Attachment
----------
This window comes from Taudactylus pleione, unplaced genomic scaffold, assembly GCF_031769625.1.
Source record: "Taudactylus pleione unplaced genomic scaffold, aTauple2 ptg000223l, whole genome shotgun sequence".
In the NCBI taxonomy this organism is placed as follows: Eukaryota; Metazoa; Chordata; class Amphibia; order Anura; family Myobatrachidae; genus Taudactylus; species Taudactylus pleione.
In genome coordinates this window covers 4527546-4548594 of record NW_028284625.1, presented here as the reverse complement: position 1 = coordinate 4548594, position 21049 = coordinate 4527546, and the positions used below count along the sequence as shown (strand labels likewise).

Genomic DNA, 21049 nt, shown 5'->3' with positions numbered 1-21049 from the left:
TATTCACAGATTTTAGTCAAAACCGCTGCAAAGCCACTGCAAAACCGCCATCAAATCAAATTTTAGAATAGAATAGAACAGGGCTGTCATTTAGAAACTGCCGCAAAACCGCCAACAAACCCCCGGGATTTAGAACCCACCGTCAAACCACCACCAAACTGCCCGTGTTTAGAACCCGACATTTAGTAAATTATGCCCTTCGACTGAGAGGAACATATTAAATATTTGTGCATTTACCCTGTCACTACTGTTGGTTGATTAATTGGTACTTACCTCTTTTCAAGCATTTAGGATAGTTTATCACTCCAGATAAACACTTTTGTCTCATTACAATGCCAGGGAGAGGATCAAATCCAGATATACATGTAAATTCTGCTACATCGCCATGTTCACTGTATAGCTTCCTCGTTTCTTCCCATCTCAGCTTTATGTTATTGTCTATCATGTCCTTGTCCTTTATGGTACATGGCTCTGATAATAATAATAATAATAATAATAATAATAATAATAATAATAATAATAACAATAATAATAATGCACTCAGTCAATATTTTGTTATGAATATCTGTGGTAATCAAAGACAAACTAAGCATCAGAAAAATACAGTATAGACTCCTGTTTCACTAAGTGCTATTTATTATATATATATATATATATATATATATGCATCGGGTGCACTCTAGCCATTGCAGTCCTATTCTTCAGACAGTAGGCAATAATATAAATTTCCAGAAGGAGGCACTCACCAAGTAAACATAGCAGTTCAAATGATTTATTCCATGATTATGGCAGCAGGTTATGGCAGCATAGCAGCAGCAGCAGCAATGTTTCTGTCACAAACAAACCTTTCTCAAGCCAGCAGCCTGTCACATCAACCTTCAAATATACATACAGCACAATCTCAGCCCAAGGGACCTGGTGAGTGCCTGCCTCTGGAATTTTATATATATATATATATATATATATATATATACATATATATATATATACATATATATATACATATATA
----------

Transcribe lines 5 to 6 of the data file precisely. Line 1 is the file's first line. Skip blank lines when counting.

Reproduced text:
Genomic DNA, 21049 nt, shown 5'->3' with positions numbered 1-21049 from the left:
TATTCACAGATTTTAGTCAAAACCGCTGCAAAGCCACTGCAAAACCGCCATCAAATCAAATTTTAGAATAGAATAGAACAGGGCTGTCATTTAGAAACTGCCGCAAAACCGCCAACAAACCCCCGGGATTTAGAACCCACCGTCAAACCACCACCAAACTGCCCGTGTTTAGAACCCGACATTTAGTAAATTATGCCCTTCGACTGAGAGGAACATATTAAATATTTGTGCATTTACCCTGTCACTACTGTTGGTTGATTAATTGGTACTTACCTCTTTTCAAGCATTTAGGATAGTTTATCACTCCAGATAAACACTTTTGTCTCATTACAATGCCAGGGAGAGGATCAAATCCAGATATACATGTAAATTCTGCTACATCGCCATGTTCACTGTATAGCTTCCTCGTTTCTTCCCATCTCAGCTTTATGTTATTGTCTATCATGTCCTTGTCCTTTATGGTACATGGCTCTGATAATAATAATAATAATAATAATAATAATAATAATAATAATAATAATAACAATAATAATAATGCACTCAGTCAATATTTTGTTATGAATATCTGTGGTAATCAAAGACAAACTAAGCATCAGAAAAATACAGTATAGACTCCTGTTTCACTAAGTGCTATTTATTATATATATATATATATATATATATATGCATCGGGTGCACTCTAGCCATTGCAGTCCTATTCTTCAGACAGTAGGCAATAATATAAATTTCCAGAAGGAGGCACTCACCAAGTAAACATAGCAGTTCAAATGATTTATTCCATGATTATGGCAGCAGGTTATGGCAGCATAGCAGCAGCAGCAGCAATGTTTCTGTCACAAACAAACCTTTCTCAAGCCAGCAGCCTGTCACATCAACCTTCAAATATACATACAGCACAATCTCAGCCCAAGGGACCTGGTGAGTGCCTGCCTCTGGAATTTTATATATATATATATATATATATATATATATACATATATATATATATACATATATATATACATATATA